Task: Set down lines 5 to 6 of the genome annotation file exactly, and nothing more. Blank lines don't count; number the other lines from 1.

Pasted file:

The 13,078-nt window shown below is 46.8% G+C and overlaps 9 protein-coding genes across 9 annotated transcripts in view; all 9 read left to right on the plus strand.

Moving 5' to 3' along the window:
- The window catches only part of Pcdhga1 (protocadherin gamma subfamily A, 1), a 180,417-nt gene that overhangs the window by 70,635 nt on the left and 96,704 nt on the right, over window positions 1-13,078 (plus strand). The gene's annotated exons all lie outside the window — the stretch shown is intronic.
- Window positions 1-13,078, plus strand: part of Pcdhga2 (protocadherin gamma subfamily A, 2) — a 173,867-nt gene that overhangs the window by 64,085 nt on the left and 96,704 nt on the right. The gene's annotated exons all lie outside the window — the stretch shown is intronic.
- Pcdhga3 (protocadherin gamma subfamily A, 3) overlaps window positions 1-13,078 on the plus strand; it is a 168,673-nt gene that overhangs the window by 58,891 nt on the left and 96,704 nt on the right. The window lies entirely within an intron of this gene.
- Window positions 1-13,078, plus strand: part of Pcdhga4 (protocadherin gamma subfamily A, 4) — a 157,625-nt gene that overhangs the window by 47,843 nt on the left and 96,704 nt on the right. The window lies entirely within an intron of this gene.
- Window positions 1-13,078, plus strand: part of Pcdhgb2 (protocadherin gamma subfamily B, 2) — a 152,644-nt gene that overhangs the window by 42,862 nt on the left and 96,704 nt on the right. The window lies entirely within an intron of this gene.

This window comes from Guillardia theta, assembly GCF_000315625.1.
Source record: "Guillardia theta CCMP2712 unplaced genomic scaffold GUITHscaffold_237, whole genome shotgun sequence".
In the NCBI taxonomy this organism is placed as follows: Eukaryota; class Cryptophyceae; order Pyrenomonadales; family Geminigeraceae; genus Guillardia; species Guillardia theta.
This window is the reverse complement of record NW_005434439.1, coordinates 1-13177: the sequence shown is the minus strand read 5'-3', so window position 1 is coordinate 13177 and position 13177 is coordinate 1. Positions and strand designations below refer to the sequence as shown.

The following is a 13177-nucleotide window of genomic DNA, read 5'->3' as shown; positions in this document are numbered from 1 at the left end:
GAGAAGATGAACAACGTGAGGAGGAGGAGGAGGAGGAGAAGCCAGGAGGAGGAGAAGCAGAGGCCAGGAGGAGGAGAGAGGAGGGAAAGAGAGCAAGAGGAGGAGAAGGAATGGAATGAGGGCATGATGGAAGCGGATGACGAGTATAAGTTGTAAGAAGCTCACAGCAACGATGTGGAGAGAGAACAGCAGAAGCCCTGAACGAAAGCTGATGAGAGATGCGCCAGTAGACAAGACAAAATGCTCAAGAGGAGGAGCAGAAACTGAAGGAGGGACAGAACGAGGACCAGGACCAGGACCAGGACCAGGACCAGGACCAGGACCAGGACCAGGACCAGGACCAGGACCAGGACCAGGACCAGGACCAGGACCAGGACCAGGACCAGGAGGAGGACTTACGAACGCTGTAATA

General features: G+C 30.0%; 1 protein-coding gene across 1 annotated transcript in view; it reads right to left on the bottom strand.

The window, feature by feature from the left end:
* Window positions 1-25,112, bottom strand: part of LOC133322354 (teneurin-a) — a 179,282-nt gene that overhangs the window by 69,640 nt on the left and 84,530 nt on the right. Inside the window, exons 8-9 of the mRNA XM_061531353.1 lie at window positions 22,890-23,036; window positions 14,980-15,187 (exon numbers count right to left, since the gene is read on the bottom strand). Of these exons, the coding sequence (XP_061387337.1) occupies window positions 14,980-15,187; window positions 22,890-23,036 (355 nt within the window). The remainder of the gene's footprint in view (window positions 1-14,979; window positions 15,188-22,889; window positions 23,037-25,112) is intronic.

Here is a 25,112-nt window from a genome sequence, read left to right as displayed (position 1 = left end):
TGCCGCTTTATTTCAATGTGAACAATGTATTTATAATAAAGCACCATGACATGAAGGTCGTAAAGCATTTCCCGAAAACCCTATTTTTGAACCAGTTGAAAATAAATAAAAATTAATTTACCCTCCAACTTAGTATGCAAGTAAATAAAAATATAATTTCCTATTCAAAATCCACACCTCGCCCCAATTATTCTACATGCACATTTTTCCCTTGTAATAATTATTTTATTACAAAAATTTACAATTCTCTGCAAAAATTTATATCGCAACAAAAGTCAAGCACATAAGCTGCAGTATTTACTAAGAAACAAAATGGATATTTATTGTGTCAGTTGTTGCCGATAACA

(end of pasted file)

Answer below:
- Pcdhga3 (protocadherin gamma subfamily A, 3) overlaps window positions 1-13,078 on the plus strand; it is a 168,673-nt gene that overhangs the window by 58,891 nt on the left and 96,704 nt on the right. The window lies entirely within an intron of this gene.
- Window positions 1-13,078, plus strand: part of Pcdhga4 (protocadherin gamma subfamily A, 4) — a 157,625-nt gene that overhangs the window by 47,843 nt on the left and 96,704 nt on the right. The window lies entirely within an intron of this gene.